The Northern Lights are actually the result of collisions between
gaseous particles in the Earth's atmosphere with charged particles
released from the sun's atmosphere. Variations in colour are due to the
type of gas particles that are colliding. The most common auroral color,
a pale yellowish-green, is produced by oxygen molecules located about
60 miles above the earth. Rare, all-red auroras are produced by
high-altitude oxygen, at heights of up to 200 miles. Nitrogen produces
blue or purplish-red aurora.
Northern Lights can be seen in the northern or southern hemisphere,
in an irregularly shaped oval centred over each magnetic pole. The
lights are known as 'Aurora borealis' in the north and 'Aurora
australis' in the south. Scientists have learned that in most instances
northern and southern auroras are mirror-like images that occur at the
same time, with similar shapes and colors.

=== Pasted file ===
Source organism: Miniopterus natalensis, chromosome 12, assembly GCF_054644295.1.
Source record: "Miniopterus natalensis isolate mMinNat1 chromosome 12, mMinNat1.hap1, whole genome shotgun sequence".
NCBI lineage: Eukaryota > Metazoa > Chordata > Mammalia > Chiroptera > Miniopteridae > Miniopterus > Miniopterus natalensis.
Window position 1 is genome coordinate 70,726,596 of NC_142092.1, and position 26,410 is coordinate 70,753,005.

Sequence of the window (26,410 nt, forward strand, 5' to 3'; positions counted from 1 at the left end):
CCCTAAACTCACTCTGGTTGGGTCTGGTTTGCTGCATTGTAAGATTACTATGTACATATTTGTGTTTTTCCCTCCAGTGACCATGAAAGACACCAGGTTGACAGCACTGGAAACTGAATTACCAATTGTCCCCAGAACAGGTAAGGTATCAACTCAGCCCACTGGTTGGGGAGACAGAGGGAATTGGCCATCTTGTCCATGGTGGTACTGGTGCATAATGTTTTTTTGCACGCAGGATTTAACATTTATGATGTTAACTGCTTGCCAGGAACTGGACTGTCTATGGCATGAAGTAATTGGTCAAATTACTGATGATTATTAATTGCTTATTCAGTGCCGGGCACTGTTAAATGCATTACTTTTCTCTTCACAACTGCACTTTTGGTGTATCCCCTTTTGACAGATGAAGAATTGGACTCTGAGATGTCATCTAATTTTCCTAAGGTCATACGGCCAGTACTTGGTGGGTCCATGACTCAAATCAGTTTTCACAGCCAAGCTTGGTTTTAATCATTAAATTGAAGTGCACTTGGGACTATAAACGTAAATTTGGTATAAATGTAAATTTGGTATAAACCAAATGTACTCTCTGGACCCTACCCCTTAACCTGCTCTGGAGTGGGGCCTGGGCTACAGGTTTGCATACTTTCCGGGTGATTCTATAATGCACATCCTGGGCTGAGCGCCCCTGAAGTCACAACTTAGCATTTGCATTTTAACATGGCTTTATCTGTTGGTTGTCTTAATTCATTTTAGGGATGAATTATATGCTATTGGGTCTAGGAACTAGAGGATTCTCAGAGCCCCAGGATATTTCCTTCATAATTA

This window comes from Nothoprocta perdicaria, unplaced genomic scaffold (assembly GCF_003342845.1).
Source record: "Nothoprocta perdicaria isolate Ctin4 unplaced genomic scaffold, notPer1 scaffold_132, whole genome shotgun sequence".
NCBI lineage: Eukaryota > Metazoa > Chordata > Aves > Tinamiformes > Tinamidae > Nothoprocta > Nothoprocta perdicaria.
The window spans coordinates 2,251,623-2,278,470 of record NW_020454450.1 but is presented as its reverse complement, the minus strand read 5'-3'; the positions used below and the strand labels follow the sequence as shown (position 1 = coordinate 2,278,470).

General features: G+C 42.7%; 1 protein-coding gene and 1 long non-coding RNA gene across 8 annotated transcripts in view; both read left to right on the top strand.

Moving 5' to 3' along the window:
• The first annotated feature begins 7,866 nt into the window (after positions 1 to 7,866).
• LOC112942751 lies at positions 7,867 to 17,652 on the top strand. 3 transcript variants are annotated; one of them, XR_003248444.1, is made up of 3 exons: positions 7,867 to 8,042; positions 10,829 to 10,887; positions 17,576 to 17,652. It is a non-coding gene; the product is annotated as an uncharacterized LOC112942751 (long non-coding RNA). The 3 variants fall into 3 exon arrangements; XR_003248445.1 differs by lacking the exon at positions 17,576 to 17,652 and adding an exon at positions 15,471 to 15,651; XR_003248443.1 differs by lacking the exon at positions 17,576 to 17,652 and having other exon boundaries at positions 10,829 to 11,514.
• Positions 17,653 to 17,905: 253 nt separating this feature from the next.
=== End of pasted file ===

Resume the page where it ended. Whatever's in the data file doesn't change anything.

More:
Because the phenomena occurs near the magnetic poles, northern
lights have been seen as far south as New Orleans in the western
hemisphere, while similar locations in the east never experience the
mysterious lights. However the best places to watch the lights (in North
America) are in the northwestern parts of Canada, particularly the
Yukon, Nunavut, Northwest Territories and Alaska. Auroral displays can
also be seen over the southern tip of Greenland and Iceland, the
northern coast of Norway and over the coastal waters north of Siberia.
Southern auroras are not often seen as they are concentrated in a ring
around Antarctica and the southern Indian Ocean.
Auroral displays appear in many colours although pale green and pink are
the most common. Shades of red, yellow, green, blue, and violet have
been reported. The lights appear in many forms from patches or scattered
clouds of light to streamers, arcs, rippling curtains or shooting rays
that light up the sky with an eerie glow
Hope this helps :)
Dec 7th, 2014
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